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Washington, United States
loves: you win if you guessed "pets" and "museums". Also books, art history, travel, British punk, Korean kimchi, bindis, martinis, and other things TBD. I will always make it very clear if a post is sponsored in any way. Drop me a line at thepetmuseum AT gmail.com !

Monday, May 13, 2013

dog food recipe, virginia 1909

I always call my vet office when I need pet food advice (actually I call them at the drop of a hat; they must be sick to death of me - hi, Dr. Smith).  I wonder what the staff there would say to the recipe for "dog bread" below, from a very old-fashioned Southern book of bird dog care.  Since I'd never seen any dog food recipe quite like this, I offer it as a curiosity. What do you think of it?
One of the best all around foods that we know of is made from a recipe appearing in the Amateur Trainer, one of the best books on training of the bird dog in the English language, and written by our friend, Ed. H. Haberlein, of McPherson, Kansas, and sold by him at $1.50 postpaid, a book that you all should have. His formula is as follows: —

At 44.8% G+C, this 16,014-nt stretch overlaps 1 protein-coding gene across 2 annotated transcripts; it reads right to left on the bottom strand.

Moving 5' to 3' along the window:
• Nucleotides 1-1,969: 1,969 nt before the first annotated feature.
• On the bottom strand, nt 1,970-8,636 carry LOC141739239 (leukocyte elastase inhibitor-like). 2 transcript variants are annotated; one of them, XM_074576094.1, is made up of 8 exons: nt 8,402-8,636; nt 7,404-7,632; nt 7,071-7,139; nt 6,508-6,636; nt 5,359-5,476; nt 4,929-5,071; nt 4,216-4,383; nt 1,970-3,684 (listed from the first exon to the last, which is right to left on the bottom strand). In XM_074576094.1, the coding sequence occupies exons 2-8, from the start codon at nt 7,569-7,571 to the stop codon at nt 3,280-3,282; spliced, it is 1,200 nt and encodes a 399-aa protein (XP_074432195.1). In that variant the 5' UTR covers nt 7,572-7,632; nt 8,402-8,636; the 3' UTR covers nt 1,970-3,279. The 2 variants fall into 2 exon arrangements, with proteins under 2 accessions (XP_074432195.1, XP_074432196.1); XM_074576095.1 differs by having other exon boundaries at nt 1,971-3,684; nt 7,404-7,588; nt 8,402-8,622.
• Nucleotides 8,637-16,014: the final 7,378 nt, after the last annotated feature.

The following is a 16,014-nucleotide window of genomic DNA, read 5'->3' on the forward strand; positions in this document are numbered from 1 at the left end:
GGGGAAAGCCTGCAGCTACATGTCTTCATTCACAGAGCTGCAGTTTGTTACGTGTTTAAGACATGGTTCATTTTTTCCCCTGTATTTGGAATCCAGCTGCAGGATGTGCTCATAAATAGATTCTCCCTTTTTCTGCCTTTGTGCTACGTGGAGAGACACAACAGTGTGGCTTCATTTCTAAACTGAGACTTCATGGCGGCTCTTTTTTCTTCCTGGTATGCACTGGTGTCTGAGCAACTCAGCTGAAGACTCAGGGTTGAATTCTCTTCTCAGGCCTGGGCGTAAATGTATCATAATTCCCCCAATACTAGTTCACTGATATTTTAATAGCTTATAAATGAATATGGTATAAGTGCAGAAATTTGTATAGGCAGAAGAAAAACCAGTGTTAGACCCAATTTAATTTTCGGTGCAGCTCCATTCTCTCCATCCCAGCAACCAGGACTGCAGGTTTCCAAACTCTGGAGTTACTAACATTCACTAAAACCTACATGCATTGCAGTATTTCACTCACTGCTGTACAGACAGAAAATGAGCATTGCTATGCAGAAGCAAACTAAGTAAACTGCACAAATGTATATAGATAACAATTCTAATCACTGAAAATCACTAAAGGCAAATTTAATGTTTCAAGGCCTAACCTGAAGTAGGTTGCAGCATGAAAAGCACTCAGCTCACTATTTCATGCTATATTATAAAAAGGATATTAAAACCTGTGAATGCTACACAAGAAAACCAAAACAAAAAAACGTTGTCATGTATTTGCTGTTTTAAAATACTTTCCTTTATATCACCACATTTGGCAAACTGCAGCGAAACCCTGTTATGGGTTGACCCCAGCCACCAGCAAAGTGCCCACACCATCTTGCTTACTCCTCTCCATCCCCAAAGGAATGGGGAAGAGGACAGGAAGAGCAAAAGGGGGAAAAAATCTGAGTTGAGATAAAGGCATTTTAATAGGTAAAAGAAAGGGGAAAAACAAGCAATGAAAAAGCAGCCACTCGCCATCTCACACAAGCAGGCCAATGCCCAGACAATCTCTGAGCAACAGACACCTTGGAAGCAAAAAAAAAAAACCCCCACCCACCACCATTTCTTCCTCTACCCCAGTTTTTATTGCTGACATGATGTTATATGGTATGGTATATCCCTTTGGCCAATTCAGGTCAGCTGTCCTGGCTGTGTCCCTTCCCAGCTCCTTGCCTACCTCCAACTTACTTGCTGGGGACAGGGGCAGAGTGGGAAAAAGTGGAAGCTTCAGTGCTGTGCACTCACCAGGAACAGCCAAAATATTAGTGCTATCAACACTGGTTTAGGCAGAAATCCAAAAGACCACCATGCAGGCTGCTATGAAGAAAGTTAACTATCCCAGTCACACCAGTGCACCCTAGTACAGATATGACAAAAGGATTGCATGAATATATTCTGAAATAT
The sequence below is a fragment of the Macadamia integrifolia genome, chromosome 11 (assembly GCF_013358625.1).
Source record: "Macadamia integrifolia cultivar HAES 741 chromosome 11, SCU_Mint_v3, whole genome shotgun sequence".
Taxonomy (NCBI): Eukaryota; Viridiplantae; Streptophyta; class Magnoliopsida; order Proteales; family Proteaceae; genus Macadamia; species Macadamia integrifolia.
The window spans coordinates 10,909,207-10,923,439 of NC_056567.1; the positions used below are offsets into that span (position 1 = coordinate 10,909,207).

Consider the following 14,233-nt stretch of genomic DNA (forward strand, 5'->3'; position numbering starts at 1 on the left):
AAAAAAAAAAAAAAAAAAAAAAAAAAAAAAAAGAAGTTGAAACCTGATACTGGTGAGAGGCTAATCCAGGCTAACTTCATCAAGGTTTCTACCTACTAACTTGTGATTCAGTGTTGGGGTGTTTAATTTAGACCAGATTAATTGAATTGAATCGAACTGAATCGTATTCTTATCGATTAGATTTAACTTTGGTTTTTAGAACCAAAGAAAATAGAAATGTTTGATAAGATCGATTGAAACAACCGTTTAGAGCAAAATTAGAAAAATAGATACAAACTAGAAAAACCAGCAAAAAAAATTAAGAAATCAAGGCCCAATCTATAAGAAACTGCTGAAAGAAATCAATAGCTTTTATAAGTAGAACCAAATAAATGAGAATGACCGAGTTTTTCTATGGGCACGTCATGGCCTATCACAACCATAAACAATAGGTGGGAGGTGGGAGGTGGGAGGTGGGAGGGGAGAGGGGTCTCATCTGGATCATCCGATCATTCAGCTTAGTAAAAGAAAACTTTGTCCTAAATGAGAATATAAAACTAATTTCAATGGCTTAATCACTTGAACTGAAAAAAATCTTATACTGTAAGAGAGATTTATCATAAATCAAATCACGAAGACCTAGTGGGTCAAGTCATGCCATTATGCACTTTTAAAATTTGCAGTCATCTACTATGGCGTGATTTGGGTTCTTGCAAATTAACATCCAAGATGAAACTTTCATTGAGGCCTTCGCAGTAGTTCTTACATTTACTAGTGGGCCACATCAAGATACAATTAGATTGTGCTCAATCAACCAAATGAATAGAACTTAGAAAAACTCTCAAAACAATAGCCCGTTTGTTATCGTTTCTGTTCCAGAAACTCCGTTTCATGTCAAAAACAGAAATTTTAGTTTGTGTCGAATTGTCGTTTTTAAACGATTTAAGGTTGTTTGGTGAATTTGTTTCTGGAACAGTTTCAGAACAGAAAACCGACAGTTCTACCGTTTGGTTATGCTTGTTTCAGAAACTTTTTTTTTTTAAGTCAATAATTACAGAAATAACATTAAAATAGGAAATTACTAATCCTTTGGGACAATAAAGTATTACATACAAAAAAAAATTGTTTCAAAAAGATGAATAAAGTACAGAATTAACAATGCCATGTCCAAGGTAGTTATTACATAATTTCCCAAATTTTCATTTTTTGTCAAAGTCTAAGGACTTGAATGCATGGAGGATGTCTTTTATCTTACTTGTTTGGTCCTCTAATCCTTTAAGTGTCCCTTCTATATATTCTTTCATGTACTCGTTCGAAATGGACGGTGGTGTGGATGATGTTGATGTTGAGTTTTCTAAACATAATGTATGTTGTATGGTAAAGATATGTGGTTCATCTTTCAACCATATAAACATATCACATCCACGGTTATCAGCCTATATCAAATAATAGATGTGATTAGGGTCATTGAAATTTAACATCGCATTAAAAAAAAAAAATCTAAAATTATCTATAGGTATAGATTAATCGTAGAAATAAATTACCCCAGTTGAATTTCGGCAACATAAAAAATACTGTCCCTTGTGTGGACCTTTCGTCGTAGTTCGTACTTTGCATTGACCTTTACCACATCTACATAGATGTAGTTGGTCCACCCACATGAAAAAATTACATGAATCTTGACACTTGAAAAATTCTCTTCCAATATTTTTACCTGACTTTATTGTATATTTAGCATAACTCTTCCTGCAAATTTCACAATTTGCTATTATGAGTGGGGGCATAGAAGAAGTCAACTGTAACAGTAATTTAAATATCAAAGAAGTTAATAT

"Secure scraps at your meat shop, or buy a chunk of cheapest beef; put this into a kettle with hot water and a pinch of salt, and boil until meat falls from the bones; fish out the latter, and with a fork stir meat into shreds, to remain in the broth. Now stir and work into this a mixture consisting half and half of corn meal and shorts (bran - curator) to a stiff dough; fill low pans and place into a slow oven till quite well baked through. When cooled cut pone into suitable pieces. The quantity of meat thus worked into meal and shorts may be in proportion of one to six.  At the slaughter house the head of a beef may be had for the asking, and such a one can be utilized for the above purpose with very good results. After boiling, the bones of the head become quite brittle, and these form a splendid part of the dog's diet. Dog bread made as above stated will keep for a long time, and it embodies nourishment of the very best quality; the dogs eat it with delight and remain in excellent condition".
from Clarence Archibald Bryce, M.D., The Gentleman's Dog, His Rearing, Training and Treatment (Richmond, VA:  Southern Clinic Print, 1909) pp. 20-21.

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